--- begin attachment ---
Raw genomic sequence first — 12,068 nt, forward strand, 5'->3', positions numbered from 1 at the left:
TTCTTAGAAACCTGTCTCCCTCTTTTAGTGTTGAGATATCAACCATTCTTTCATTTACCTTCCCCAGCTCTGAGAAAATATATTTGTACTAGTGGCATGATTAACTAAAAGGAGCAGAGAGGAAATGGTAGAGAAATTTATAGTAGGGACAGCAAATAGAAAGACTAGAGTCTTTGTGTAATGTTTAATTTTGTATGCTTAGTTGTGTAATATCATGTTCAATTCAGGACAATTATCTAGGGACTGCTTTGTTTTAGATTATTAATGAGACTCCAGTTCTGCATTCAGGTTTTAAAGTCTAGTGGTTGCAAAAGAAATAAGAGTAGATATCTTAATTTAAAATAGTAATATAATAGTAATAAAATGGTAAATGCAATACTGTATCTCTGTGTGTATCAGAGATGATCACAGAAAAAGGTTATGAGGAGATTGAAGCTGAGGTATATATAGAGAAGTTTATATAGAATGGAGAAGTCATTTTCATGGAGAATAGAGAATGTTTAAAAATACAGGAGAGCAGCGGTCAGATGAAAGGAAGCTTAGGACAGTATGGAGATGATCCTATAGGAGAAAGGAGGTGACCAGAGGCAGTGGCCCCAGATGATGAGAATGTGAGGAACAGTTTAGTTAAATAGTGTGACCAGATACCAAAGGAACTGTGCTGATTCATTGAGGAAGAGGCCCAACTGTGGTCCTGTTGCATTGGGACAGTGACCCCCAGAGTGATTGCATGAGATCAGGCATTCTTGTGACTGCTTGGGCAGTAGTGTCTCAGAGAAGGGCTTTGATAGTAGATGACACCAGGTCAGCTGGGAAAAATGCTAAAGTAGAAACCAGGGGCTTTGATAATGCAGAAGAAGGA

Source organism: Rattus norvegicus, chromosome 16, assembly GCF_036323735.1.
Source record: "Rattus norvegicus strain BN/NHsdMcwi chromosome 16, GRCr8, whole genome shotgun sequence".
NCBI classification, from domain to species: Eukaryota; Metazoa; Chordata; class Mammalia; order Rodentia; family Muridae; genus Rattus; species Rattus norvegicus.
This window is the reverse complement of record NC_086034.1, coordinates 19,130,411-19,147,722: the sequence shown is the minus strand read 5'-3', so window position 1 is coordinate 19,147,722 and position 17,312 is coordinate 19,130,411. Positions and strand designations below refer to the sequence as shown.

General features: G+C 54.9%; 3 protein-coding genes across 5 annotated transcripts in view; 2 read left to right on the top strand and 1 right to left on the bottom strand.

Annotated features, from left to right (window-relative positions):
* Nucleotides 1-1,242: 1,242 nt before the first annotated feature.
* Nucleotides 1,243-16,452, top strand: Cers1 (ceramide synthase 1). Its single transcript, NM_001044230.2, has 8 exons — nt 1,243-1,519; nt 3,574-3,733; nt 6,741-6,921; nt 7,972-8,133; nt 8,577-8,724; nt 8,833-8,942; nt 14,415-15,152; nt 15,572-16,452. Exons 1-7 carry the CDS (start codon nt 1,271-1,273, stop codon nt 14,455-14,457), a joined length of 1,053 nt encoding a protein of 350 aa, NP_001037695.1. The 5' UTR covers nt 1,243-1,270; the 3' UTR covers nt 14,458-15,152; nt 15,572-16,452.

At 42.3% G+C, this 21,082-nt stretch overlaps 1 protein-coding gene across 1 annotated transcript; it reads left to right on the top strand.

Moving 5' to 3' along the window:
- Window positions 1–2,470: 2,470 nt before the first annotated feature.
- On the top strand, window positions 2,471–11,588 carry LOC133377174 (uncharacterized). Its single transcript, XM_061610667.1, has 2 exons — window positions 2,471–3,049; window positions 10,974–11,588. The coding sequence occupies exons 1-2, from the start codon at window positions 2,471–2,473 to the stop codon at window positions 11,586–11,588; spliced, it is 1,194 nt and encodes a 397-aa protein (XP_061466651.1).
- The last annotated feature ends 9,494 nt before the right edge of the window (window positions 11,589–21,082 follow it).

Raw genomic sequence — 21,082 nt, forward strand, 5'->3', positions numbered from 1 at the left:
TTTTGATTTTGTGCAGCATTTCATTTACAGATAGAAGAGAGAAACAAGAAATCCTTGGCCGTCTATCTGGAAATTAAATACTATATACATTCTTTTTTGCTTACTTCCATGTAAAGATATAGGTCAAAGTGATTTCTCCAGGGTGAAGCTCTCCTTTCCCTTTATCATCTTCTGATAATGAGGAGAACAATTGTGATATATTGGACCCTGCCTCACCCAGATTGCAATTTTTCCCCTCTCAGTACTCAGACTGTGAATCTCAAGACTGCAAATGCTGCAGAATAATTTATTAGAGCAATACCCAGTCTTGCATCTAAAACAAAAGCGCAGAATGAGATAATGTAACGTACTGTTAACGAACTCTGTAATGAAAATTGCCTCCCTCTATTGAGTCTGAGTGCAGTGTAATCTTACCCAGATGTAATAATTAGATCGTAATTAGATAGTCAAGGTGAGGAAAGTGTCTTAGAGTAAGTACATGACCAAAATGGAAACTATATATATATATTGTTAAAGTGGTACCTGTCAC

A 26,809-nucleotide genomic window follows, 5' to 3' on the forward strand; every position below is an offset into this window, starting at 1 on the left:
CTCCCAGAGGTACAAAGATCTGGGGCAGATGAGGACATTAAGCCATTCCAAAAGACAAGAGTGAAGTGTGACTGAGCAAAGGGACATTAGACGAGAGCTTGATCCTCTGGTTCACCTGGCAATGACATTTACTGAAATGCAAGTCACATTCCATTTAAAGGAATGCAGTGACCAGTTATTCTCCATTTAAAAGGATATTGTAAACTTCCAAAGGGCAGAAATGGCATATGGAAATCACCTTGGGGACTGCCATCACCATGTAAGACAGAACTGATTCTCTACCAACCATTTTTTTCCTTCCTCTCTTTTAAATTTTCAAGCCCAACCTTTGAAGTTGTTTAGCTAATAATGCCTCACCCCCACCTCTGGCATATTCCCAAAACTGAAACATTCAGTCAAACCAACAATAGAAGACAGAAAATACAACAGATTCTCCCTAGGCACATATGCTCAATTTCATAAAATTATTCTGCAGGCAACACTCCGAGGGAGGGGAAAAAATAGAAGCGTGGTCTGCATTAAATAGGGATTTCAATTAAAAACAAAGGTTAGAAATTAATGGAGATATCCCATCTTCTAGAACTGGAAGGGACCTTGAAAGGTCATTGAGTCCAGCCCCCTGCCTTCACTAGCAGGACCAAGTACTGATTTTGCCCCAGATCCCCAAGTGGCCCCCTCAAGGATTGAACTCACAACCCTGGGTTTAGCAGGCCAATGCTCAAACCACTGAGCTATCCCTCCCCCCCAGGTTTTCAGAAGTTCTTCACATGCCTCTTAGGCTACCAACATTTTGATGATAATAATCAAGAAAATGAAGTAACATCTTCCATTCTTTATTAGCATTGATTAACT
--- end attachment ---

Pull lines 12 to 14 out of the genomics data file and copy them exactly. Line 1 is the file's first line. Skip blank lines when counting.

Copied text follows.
Moving 5' to 3' along the window:
- Window positions 1–2,470: 2,470 nt before the first annotated feature.
- On the top strand, window positions 2,471–11,588 carry LOC133377174 (uncharacterized). Its single transcript, XM_061610667.1, has 2 exons — window positions 2,471–3,049; window positions 10,974–11,588. The coding sequence occupies exons 1-2, from the start codon at window positions 2,471–2,473 to the stop codon at window positions 11,586–11,588; spliced, it is 1,194 nt and encodes a 397-aa protein (XP_061466651.1).